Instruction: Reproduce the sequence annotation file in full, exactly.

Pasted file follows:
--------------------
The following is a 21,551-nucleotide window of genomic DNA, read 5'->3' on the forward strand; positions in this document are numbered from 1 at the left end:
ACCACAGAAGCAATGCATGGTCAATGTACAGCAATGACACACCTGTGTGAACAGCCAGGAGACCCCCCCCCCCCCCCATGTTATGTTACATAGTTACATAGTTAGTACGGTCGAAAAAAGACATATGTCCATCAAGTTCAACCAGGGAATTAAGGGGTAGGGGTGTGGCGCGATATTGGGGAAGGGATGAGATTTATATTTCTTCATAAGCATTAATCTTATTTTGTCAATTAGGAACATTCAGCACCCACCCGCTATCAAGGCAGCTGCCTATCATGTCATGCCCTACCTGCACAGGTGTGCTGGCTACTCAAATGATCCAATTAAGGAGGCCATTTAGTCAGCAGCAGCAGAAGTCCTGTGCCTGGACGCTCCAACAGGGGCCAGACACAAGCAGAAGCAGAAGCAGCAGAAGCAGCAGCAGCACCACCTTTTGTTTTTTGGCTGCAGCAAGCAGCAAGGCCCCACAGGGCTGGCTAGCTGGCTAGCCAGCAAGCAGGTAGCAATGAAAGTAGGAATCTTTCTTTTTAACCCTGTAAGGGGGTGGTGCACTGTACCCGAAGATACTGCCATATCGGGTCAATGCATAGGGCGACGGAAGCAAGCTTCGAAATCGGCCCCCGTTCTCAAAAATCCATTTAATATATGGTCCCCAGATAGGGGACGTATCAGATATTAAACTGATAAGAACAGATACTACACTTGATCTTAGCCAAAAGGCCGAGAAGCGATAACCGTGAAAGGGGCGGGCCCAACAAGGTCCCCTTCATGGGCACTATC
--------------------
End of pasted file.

The following is a 21,551-nucleotide window of genomic DNA, read 5'->3' on the forward strand; positions in this document are numbered from 1 at the left end:
ACCACAGAAGCAATGCATGGTCAATGTACAGCAATGACACACCTGTGTGAACAGCCAGGAGACCCCCCCCCCCCCCCATGTTATGTTACATAGTTACATAGTTAGTACGGTCGAAAAAAGACATATGTCCATCAAGTTCAACCAGGGAATTAAGGGGTAGGGGTGTGGCGCGATATTGGGGAAGGGATGAGATTTATATTTCTTCATAAGCATTAATCTTATTTTGTCAATTAGGAACATTCAGCACCCACCCGCTATCAAGGCAGCTGCCTATCATGTCATGCCCTACCTGCACAGGTGTGCTGGCTACTCAAATGATCCAATTAAGGAGGCCATTTAGTCAGCAGCAGCAGAAGTCCTGTGCCTGGACGCTCCAACAGGGGCCAGACACAAGCAGAAGCAGAAGCAGCAGAAGCAGCAGCAGCACCACCTTTTGTTTTTTGGCTGCAGCAAGCAGCAAGGCCCCACAGGGCTGGCTAGCTGGCTAGCCAGCAAGCAGGTAGCAATGAAAGTAGGAATCTTTCTTTTTAACCCTGTAAGGGGGTGGTGCACTGTACCCGAAGATACTGCCATATCGGGTCAATGCATAGGGCGACGGAAGCAAGCTTCGAAATCGGCCCCCGTTCTCAAAAATCCATTTAATATATGGTCCCCAGATAGGGGACGTATCAGATATTAAACTGATAAGAACAGATACTACACTTGATCTTAGCCAAAAGGCCGAGAAGCGATAACCGTGAAAGGGGCGGGCCCAACAAGGTCCCCTTCATGGGCACTATC